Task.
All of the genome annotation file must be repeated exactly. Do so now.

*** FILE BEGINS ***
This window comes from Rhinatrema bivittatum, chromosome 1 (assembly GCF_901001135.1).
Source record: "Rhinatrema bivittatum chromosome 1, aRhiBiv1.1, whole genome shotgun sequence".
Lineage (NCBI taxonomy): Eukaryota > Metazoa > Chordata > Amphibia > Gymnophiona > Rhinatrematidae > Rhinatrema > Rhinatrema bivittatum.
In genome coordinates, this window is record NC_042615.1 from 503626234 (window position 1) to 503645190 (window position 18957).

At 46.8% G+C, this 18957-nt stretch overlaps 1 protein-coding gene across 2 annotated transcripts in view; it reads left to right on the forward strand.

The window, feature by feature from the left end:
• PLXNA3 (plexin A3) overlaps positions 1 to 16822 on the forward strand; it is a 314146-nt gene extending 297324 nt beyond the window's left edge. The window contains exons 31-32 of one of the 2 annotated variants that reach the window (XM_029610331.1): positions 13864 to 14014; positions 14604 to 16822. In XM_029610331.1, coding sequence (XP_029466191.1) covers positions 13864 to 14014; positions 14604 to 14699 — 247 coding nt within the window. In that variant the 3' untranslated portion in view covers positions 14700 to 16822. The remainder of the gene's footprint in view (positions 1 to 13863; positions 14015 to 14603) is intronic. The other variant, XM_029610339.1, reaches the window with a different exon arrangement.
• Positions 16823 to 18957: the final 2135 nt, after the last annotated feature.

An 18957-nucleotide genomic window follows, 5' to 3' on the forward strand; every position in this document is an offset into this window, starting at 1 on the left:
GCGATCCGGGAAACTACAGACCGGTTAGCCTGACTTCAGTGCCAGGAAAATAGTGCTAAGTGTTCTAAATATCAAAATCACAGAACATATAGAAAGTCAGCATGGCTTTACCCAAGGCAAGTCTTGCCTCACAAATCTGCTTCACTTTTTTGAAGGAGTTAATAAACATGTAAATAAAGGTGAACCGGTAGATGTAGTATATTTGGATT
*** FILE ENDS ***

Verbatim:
This window comes from Rhinatrema bivittatum, chromosome 1 (assembly GCF_901001135.1).
Source record: "Rhinatrema bivittatum chromosome 1, aRhiBiv1.1, whole genome shotgun sequence".
Lineage (NCBI taxonomy): Eukaryota > Metazoa > Chordata > Amphibia > Gymnophiona > Rhinatrematidae > Rhinatrema > Rhinatrema bivittatum.
In genome coordinates, this window is record NC_042615.1 from 503626234 (window position 1) to 503645190 (window position 18957).

At 46.8% G+C, this 18957-nt stretch overlaps 1 protein-coding gene across 2 annotated transcripts in view; it reads left to right on the forward strand.

The window, feature by feature from the left end:
• PLXNA3 (plexin A3) overlaps positions 1 to 16822 on the forward strand; it is a 314146-nt gene extending 297324 nt beyond the window's left edge. The window contains exons 31-32 of one of the 2 annotated variants that reach the window (XM_029610331.1): positions 13864 to 14014; positions 14604 to 16822. In XM_029610331.1, coding sequence (XP_029466191.1) covers positions 13864 to 14014; positions 14604 to 14699 — 247 coding nt within the window. In that variant the 3' untranslated portion in view covers positions 14700 to 16822. The remainder of the gene's footprint in view (positions 1 to 13863; positions 14015 to 14603) is intronic. The other variant, XM_029610339.1, reaches the window with a different exon arrangement.
• Positions 16823 to 18957: the final 2135 nt, after the last annotated feature.

An 18957-nucleotide genomic window follows, 5' to 3' on the forward strand; every position in this document is an offset into this window, starting at 1 on the left:
GCGATCCGGGAAACTACAGACCGGTTAGCCTGACTTCAGTGCCAGGAAAATAGTGCTAAGTGTTCTAAATATCAAAATCACAGAACATATAGAAAGTCAGCATGGCTTTACCCAAGGCAAGTCTTGCCTCACAAATCTGCTTCACTTTTTTGAAGGAGTTAATAAACATGTAAATAAAGGTGAACCGGTAGATGTAGTATATTTGGATT